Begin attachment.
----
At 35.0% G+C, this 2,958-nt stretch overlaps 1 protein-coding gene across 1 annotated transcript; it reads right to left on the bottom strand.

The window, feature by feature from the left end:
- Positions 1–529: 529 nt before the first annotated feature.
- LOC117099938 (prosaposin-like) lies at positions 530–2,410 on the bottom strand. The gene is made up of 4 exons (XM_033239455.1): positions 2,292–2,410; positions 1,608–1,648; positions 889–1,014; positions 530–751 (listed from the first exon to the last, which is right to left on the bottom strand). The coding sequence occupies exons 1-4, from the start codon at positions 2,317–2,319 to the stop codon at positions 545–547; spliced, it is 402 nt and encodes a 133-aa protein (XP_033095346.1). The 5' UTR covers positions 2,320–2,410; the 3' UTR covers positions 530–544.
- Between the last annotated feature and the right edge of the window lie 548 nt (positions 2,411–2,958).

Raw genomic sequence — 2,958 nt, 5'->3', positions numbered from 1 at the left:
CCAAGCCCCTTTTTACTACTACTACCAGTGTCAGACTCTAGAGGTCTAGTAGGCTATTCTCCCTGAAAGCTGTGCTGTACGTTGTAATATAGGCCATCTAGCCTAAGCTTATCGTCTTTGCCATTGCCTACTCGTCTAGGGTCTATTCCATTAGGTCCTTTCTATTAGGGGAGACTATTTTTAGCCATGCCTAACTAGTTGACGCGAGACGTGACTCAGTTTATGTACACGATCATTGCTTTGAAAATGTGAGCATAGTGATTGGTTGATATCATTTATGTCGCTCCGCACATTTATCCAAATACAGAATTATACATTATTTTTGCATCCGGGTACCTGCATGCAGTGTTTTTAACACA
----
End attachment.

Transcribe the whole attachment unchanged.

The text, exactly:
At 35.0% G+C, this 2,958-nt stretch overlaps 1 protein-coding gene across 1 annotated transcript; it reads right to left on the bottom strand.

The window, feature by feature from the left end:
- Positions 1–529: 529 nt before the first annotated feature.
- LOC117099938 (prosaposin-like) lies at positions 530–2,410 on the bottom strand. The gene is made up of 4 exons (XM_033239455.1): positions 2,292–2,410; positions 1,608–1,648; positions 889–1,014; positions 530–751 (listed from the first exon to the last, which is right to left on the bottom strand). The coding sequence occupies exons 1-4, from the start codon at positions 2,317–2,319 to the stop codon at positions 545–547; spliced, it is 402 nt and encodes a 133-aa protein (XP_033095346.1). The 5' UTR covers positions 2,320–2,410; the 3' UTR covers positions 530–544.
- Between the last annotated feature and the right edge of the window lie 548 nt (positions 2,411–2,958).

Raw genomic sequence — 2,958 nt, 5'->3', positions numbered from 1 at the left:
CCAAGCCCCTTTTTACTACTACTACCAGTGTCAGACTCTAGAGGTCTAGTAGGCTATTCTCCCTGAAAGCTGTGCTGTACGTTGTAATATAGGCCATCTAGCCTAAGCTTATCGTCTTTGCCATTGCCTACTCGTCTAGGGTCTATTCCATTAGGTCCTTTCTATTAGGGGAGACTATTTTTAGCCATGCCTAACTAGTTGACGCGAGACGTGACTCAGTTTATGTACACGATCATTGCTTTGAAAATGTGAGCATAGTGATTGGTTGATATCATTTATGTCGCTCCGCACATTTATCCAAATACAGAATTATACATTATTTTTGCATCCGGGTACCTGCATGCAGTGTTTTTAACACA